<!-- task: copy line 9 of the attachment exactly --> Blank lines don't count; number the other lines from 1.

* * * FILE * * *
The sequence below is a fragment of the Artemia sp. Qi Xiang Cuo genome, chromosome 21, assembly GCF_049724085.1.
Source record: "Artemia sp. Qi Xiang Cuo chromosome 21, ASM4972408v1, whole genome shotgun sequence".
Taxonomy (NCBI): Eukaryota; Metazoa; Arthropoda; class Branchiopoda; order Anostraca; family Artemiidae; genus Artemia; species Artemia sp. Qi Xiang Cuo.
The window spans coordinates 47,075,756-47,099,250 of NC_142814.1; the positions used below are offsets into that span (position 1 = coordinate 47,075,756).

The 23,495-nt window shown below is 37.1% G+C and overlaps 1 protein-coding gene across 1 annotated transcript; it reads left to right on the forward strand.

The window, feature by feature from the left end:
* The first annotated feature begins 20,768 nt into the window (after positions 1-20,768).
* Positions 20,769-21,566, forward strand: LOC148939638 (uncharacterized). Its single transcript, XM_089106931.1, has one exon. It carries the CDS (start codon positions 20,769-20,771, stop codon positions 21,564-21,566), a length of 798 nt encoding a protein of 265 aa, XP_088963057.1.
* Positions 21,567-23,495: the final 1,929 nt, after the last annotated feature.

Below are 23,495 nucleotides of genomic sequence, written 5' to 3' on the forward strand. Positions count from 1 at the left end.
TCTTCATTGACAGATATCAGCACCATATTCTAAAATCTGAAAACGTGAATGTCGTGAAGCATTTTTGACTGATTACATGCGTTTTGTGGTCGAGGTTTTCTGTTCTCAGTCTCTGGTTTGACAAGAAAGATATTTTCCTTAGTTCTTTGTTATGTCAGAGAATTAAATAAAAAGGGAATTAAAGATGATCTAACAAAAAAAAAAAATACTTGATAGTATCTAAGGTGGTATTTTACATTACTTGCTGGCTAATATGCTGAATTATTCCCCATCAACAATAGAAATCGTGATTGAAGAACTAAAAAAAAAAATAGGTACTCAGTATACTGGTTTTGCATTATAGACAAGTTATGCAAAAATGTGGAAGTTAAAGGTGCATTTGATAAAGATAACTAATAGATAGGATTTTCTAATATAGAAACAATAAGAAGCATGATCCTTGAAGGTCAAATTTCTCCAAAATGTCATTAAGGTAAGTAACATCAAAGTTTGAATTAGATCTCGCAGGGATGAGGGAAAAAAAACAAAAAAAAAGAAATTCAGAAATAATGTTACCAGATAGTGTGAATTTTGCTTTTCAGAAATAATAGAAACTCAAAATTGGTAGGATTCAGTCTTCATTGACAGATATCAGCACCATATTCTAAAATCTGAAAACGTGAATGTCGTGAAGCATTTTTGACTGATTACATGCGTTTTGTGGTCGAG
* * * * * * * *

* Positions 21,567-23,495: the final 1,929 nt, after the last annotated feature.